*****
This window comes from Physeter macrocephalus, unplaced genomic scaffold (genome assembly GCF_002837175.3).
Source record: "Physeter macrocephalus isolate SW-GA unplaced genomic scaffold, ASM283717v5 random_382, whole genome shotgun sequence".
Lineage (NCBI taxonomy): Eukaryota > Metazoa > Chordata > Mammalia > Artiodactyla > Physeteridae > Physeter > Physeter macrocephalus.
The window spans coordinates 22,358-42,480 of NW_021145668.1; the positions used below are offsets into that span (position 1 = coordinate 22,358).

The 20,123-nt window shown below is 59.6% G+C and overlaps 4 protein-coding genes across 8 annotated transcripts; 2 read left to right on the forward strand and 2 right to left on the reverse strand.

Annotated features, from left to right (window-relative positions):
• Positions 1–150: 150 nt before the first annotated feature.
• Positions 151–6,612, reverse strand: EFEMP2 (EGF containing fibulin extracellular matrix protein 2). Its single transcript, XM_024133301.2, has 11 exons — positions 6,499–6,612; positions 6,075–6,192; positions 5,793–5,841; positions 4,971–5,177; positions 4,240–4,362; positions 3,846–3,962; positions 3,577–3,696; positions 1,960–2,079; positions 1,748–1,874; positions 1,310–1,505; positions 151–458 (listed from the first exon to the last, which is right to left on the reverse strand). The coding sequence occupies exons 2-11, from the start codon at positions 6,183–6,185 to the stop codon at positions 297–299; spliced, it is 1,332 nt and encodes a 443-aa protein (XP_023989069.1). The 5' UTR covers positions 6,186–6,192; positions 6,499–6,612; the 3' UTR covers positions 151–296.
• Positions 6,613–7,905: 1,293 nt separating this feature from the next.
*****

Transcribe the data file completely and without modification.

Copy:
This window comes from Physeter macrocephalus, unplaced genomic scaffold (genome assembly GCF_002837175.3).
Source record: "Physeter macrocephalus isolate SW-GA unplaced genomic scaffold, ASM283717v5 random_382, whole genome shotgun sequence".
Lineage (NCBI taxonomy): Eukaryota > Metazoa > Chordata > Mammalia > Artiodactyla > Physeteridae > Physeter > Physeter macrocephalus.
The window spans coordinates 22,358-42,480 of NW_021145668.1; the positions used below are offsets into that span (position 1 = coordinate 22,358).

The 20,123-nt window shown below is 59.6% G+C and overlaps 4 protein-coding genes across 8 annotated transcripts; 2 read left to right on the forward strand and 2 right to left on the reverse strand.

Annotated features, from left to right (window-relative positions):
• Positions 1–150: 150 nt before the first annotated feature.
• Positions 151–6,612, reverse strand: EFEMP2 (EGF containing fibulin extracellular matrix protein 2). Its single transcript, XM_024133301.2, has 11 exons — positions 6,499–6,612; positions 6,075–6,192; positions 5,793–5,841; positions 4,971–5,177; positions 4,240–4,362; positions 3,846–3,962; positions 3,577–3,696; positions 1,960–2,079; positions 1,748–1,874; positions 1,310–1,505; positions 151–458 (listed from the first exon to the last, which is right to left on the reverse strand). The coding sequence occupies exons 2-11, from the start codon at positions 6,183–6,185 to the stop codon at positions 297–299; spliced, it is 1,332 nt and encodes a 443-aa protein (XP_023989069.1). The 5' UTR covers positions 6,186–6,192; positions 6,499–6,612; the 3' UTR covers positions 151–296.
• Positions 6,613–7,905: 1,293 nt separating this feature from the next.